By Mark Hahnel, Figshare Founder and CEO
It is very hard for any academic to argue with the concept of equitable access and equitable ability to publish research. The Office of Science and Technology Policy recently released their new memorandum outlining Guidance to Make Federally Funded Research Freely Available Without Delay. It is already being ‘Hailed as a Win for Innovation and Equity’, which is exactly what we work for at Digital Science and more specifically, Figshare, in academic publishing. What has made this task so difficult is 350 years of old habits, dying hard. The incentive structure in academia has long been broken and attempts to change this, while seeming slow moving, are up to a pace not previously seen before. That said, we are still a long way away from what academic publishing would look like if it were invented today.
Figshare is 10 years old this year, and looking back at the 10 years in the industry we can see the monumental change that Open Access (OA) publishing has brought about. There has been a move from 70% of all publishing being closed access to 54% being OA in a decade.
This is unstoppable momentum. What the new OSTP memo will do is accelerate the march to 100% OA (or as close as is possible).
Another side of the story is Green vs Gold OA over the same time. In 2011, 55% of OA papers were available via Green OA, compared with 70% of OA papers being Gold OA in 2021. This means that the speed at which we are moving to OA over closed access is the same speed at which the market is deciding to publish Gold OA papers over Green OA. This move to Gold OA and a need for funding may not be in line with the goal of equitable access and equitable ability to publish research.
One of the most important changes is the requirement for immediate Open Access without any embargoes. This could be beneficial for all flavours of Open Access, including preprints, which can be classified as Green OA if properly managed. This improves both access and equity across research, as pointed out by Alison Mudditt, CEO of PLOS on Twitter.
The memo also, importantly, requires open data. When Figshare started there were no free generalist repositories to post datasets or other non-traditional research outputs (NTROs). When I think of academic data, it doesn't mean only spreadsheets: it is the files generated that are needed to back up the conclusions in the peer reviewed papers. Figshare now houses over 6 million of these outputs. The OSTP memo has the following requirements when it kicks in in 2026:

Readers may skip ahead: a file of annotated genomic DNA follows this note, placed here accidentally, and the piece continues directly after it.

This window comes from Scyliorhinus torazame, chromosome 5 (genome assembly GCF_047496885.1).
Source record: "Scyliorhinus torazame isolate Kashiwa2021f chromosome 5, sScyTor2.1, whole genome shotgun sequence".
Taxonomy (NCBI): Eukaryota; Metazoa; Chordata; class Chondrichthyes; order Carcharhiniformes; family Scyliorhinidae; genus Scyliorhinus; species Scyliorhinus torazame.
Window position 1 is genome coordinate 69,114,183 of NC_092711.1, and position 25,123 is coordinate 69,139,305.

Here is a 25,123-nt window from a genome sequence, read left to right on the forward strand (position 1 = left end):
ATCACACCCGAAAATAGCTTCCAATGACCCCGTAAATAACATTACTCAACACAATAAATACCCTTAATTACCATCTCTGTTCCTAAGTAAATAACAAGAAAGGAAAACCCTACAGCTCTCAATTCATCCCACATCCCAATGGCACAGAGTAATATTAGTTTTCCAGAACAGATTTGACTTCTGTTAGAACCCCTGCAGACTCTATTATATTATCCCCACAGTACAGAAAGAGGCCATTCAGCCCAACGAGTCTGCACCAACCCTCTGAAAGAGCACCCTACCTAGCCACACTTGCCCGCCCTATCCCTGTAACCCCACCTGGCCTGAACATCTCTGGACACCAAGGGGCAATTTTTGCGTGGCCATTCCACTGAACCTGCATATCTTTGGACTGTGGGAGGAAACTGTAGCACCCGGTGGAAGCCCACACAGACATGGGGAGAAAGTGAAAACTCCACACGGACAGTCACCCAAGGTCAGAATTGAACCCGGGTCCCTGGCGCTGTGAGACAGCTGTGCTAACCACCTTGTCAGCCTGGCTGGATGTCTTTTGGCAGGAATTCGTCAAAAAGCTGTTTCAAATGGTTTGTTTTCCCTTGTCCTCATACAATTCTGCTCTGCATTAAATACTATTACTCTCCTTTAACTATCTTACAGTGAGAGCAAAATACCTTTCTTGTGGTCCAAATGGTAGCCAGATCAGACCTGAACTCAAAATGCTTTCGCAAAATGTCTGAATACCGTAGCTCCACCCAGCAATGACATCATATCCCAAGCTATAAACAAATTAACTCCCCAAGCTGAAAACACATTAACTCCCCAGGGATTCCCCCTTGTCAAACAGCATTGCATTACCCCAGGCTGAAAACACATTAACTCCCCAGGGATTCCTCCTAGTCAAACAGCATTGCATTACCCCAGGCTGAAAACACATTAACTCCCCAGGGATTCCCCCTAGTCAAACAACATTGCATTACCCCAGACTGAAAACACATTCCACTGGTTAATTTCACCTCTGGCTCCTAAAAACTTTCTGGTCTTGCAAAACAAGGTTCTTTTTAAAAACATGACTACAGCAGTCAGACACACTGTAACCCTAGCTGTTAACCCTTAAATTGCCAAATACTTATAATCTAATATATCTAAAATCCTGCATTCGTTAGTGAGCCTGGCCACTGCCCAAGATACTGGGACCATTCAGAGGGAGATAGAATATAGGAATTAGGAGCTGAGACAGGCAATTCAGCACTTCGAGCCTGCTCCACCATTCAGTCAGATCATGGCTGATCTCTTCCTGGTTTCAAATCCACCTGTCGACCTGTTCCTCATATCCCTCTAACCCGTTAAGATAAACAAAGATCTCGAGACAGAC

Immediate public access to the underlying data is required. The policy requires that scientific data underlying peer-reviewed scholarly publications be made publicly available at the time of publication. Federal agencies should develop approaches and timelines for sharing other federally funded scientific data that are not associated with peer-reviewed scholarly publications.
As Clarke and Eposito point out in their overview of the memo: “This is (presently) an unfunded mandate. No additional funding to cover the cost of publication or data availability is referenced in the memo, though section 3d of the memo directs federal agencies to “allow researchers to include reasonable publication costs and costs associated with submission, curation, management of data, and special handling instructions as allowable expenses in all research budgets.”
As part of the internal Figshare celebrations, I presented to the team my thoughts on how the space had moved on when it comes to academic research publishing, from the view of traditional peer reviewed papers and data with regard to equitable access and equitable ability to publish research 10 years ago, now, and 10 years into the future. Here were my thoughts:
The above table reflects my thoughts prior to the new memo being published. It has bolstered my hope that a future with equitable access and equitable ability to publish research is clearly in reach. The roadblocks and open questions of how to get there are still prominent in a few areas. But there are a lot fewer questions now than there were 10 years ago, or back in the 80s when the first dream of Open Access publishing was born. The new memo shows the power of constantly pressuring in the right direction. We have a great opportunity in the data space with a constant pressure on funders to require FAIR data publishing.
As is the tradition in academic publishing, we can continue to stand on the shoulders of giants, specifically the decades of work done by early open access advocates and SPARC. The speed at which dissemination of research is improving itself is accelerating. At Figshare, we welcome this new memo with open arms and head into the future more inspired about achieving the goal of open research.
For more information on how Figshare can help comply with the OSTP’s guidance on publicly accessible data, get in touch.
Aug 31, 2022 11:00
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